Configure the graphical firewall manager on Pardus 2009.1

Pardus is a desktop-oriented, Linux distribution. The latest release is Pardus 2009.1, and just like Pardus 2009, it comes with IPTables/Netfilter, the firewall application built in to the Linux kernel, disabled. This is a short tutorial showing how to enable the firewall via the graphical firewall manager, and tweak the configuration options available.

It’s always better, whether there are open ports or not, to have IPTables/Netfilter running out of the box. However, distros like Pardus opt to have the firewall disabled. Don’t know why, but that’s just the way it is with some of these distros.

Like all its graphical management tools, Pardus comes with a custom developed graphical firewall manager. The first step is to launch the graphical firewall manager from Menu > Application > System > Firewall Manager.

This is Pardus’s graphical Firewall Manager in the default state – disabled. Click on the “Start” button to activate or enable it.

Firewall Manager disabled
Firewall Manager in the default status - disabled.

Firewall Manager in the enabled state

Firewall Manager enabled
Firewall Manager in the enabled state.

Once enabled there are three configuration options available. If you choose to block all incoming connections, and then decide to allow specific connections through, Firewall Manager allows connection blocking to port numbers. While this is good, it would have been even better to also have the ability to block connections from specific hosts or networks.

Incoming connection blocking

Incoming connection blocking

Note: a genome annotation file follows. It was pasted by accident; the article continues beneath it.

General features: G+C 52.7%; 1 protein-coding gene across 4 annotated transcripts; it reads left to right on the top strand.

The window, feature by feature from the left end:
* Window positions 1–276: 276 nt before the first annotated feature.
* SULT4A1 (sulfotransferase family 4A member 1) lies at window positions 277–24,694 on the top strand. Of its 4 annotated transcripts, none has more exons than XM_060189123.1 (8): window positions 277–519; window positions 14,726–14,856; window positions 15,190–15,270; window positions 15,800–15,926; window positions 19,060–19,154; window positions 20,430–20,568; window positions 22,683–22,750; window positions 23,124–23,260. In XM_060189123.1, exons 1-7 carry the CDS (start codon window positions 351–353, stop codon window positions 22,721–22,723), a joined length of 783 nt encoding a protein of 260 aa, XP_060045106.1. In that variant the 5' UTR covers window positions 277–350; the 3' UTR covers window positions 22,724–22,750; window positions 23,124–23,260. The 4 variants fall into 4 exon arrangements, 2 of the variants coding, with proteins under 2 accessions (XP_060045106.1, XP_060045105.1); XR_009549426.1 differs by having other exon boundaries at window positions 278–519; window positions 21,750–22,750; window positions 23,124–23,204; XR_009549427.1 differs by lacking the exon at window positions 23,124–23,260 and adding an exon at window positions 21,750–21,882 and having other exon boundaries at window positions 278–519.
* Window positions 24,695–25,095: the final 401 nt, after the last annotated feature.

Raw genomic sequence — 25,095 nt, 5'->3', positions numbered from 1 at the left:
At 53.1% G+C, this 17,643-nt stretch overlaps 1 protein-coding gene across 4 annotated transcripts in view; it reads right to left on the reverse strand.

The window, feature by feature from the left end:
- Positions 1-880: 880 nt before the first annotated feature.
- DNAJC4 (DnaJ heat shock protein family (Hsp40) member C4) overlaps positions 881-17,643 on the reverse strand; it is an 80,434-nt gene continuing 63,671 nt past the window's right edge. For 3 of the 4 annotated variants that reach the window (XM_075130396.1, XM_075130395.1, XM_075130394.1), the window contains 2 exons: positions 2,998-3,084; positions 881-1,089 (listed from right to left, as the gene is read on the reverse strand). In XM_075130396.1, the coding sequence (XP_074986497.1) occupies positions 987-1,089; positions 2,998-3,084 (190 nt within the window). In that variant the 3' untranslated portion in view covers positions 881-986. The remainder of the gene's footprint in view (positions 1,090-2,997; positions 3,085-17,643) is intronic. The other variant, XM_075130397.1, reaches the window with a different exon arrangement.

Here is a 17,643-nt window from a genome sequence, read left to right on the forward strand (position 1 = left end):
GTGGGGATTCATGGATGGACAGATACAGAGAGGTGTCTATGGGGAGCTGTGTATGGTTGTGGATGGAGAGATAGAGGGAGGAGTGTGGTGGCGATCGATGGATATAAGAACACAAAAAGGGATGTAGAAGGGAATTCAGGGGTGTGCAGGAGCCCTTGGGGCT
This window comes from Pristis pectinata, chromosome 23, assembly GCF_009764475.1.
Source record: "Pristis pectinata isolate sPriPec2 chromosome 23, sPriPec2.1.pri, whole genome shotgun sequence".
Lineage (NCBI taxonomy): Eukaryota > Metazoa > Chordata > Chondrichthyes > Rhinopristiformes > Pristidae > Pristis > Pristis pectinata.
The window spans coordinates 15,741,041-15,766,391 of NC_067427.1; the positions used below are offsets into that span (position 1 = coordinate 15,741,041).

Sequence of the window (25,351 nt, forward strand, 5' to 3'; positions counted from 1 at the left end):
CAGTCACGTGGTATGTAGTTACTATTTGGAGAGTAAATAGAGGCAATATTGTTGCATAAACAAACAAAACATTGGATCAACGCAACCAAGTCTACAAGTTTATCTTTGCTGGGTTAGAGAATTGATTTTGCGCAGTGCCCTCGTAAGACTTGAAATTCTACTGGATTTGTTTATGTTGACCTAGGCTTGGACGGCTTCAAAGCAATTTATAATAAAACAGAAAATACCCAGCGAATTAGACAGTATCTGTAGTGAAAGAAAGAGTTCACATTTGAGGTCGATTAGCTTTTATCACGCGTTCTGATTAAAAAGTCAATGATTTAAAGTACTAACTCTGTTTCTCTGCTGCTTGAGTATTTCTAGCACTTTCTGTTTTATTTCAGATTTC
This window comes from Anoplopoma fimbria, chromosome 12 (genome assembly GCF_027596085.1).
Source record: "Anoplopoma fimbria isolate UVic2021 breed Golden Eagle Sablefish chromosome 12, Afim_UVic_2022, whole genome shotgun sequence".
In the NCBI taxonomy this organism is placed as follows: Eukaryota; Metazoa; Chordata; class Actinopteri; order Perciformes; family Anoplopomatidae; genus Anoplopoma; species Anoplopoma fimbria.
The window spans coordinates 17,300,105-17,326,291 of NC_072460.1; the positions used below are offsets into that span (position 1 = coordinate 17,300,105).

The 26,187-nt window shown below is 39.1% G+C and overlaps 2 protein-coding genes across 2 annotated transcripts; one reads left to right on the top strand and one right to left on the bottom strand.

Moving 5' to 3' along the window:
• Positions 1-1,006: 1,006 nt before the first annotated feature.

Firewall Manager showing how to block incoming connections

The second option allows you to share your connection, that is, configure the computer as a gateway for other computers in your LAN. Again, there is no fine-grained control. You can’t deny access to a specific host within your network, or specify time-access controls.

Connection sharing
Configuring connection sharing

The last option allows you to block outgoing connections. And you can only forbid outgoing connections by port numbers. When I tried this feature, I found that just enabling outgoing connection blocking and closing the window, does not actually block any outgoing connections. To stop Web browsing, for example, you will have to specify port 80 ( the default HTTP port) as shown in the screenshot below. Note that this will only block Web browsing to Web servers listening on that specific port. Other forms of network access will still go through. Keep in mind that this is only my experience with this application. There is no documentation showing how you can do tweak this feature, so this is what you would experience as a first-time user.

Outgoing connection blocking
Outgoing connection may be blocked via the Firewall Manager

Pardus’s graphical firewall manager has a very simple and clean interface, and it’s also very intuitive to use. It’s, however, lacking in advanced configuration features.

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  1. Pingback: Links 1/2/2010: German Migrations to Free Software, New Debian | Boycott Novell

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